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An Exhibition of Conservative Paranoia

Exhibit 31: GayBash SlanderPants

A tolerance-promoting video featuring cartoon characters says nothing at all about homosexuality. But WorldNetDaily is afraid that someone might discuss the issue after watching it, so therefore it must be opposed.

By Terry Krepel
Posted 2/18/2005

Conservatives not only want homosexuality to be a regular criminal-type crime, they appear to want it to be a thought crime as well -- especially when cartoon characters are involved, and even more especially if WorldNetDaily has anything to say about it.

WorldNetDaily was one of the early promoters of the contention that a tolerance-promoting video for children featuring famous cartoon characters like SpongeBob SquarePants was designed to, as a Jan. 6 article states, be used by "homosexual activists" to "surreptitiously indoctrinate young children into their lifestyle."

That's not true, of course -- there's nothing about homosexuality in the video -- but WND made no effort to contact the We Are Family Foundation, the group behind the video, for a response. In fact, WND made things even more non-factual by linking to the web site of a group called We Are Family, a "non-profit organization dedicated to supporting Gay, Lesbian, Transgender, Bisexual, and Questioning youth" that has nothing at all to do with the video. WND eventually figured out its mistake and fixed the story with a correction note stating that "[t]his story previously linked to the website of a group that has the same name but no connection to the video."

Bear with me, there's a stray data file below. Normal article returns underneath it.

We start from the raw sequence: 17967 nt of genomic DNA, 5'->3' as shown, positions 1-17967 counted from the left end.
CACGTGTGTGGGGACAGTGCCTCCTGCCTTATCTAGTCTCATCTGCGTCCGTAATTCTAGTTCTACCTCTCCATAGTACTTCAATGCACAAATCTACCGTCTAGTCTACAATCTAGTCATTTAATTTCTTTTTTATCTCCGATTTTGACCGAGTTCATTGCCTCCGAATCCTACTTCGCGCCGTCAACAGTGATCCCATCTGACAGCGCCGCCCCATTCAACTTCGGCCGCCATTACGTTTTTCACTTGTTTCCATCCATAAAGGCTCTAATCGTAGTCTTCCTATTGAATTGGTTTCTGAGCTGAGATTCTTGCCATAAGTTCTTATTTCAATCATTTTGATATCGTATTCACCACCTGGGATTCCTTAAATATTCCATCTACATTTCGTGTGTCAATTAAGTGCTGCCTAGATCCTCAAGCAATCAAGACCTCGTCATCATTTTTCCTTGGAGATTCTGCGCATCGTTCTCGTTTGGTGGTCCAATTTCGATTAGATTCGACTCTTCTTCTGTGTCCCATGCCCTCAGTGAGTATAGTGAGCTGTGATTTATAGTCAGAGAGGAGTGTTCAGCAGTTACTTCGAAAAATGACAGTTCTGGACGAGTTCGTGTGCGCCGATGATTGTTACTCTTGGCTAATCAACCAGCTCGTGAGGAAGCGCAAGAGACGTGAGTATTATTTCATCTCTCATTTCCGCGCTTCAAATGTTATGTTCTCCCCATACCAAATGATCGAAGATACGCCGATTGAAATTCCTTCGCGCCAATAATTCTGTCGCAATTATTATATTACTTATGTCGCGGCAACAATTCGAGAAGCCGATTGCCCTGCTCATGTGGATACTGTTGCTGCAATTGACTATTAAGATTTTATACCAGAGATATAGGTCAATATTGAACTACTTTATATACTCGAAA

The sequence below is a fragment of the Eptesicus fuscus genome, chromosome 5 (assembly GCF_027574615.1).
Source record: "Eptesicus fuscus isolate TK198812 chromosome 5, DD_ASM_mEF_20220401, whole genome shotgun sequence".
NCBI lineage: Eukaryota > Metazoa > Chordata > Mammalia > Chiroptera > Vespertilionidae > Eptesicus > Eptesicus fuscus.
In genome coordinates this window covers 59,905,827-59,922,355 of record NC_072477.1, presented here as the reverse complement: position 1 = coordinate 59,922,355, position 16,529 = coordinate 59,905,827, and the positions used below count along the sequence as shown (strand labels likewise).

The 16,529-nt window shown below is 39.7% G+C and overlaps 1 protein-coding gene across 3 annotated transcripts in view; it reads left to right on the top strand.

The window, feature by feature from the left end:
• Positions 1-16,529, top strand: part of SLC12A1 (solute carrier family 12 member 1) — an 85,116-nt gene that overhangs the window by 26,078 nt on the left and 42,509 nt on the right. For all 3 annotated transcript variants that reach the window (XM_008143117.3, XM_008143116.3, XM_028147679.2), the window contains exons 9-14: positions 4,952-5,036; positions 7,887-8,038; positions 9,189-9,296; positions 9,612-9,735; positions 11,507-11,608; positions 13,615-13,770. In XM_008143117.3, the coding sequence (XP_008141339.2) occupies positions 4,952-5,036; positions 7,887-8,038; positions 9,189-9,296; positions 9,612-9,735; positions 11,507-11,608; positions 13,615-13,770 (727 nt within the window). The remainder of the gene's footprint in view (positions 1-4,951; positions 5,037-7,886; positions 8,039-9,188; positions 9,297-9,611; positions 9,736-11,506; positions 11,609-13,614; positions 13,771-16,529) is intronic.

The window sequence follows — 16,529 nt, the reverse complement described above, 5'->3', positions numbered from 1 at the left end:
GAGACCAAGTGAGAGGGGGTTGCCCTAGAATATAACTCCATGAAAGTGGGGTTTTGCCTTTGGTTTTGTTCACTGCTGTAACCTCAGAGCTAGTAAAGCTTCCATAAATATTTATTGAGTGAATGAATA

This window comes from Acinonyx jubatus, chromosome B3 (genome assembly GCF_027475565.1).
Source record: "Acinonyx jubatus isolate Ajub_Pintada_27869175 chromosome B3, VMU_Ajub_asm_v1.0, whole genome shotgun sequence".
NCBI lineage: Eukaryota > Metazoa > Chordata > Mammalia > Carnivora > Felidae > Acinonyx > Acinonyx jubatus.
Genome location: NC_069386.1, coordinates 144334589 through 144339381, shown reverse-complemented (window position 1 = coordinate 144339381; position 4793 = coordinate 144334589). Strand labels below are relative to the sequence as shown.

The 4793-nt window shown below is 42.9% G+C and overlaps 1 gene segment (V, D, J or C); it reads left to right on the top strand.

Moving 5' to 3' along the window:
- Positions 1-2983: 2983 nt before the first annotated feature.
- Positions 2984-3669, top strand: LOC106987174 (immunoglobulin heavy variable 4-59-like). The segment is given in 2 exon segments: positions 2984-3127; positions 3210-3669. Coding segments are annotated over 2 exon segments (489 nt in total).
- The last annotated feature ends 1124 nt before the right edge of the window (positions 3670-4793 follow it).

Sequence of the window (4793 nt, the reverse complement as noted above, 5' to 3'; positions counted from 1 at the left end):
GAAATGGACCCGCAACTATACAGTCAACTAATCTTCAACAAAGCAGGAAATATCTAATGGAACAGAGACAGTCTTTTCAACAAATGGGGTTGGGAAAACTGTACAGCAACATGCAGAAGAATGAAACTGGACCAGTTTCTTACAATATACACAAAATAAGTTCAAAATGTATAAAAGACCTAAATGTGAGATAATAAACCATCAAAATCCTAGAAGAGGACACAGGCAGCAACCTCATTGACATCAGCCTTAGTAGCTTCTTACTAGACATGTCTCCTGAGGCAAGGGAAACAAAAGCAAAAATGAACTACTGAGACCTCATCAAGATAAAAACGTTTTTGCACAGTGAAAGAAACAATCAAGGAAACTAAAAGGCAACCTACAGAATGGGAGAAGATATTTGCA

When the story started getting wide notice -- as did the fact that the video says nothing whatsoever about homosexuality -- WND ran another article, on Jan. 26, concocting a new reason to oppose it:

The content of the video itself -- tolerance and diversity -- and whether or not SpongeBob is "gay" are not the issues, insists Stephen Bennett of the American Family Association.

"No, Sponge Bob or none of the other cartoon characters featured in the video are 'gay,'" said Bennett. "The video itself does not promote homosexuality, but no doubt will open the door to a secondary discussion of accepting homosexuality as natural and normal."

So even though the video says absolutely nothing about homosexuality, it's still offensive because people might talk about homosexuality after watching it? That's a curious, not to mention somewhat totalitarian, train of thought.

(Bennett, by the way, makes regular appearances at WND as part of his career as a "former homosexual.")

But SpongeBob is not the only cartoon character to run afoul of WND's conservatively correct mentality. In a Feb. 2 story, it distorted the controversy around an episode of the PBS show "Postcards from Buster" which features a cartoon rabbit touring the country visiting real-life children. The problem episode involves a visit to Vermont, where Buster the bunny drops in on children who parents happen to be a lesbian couple.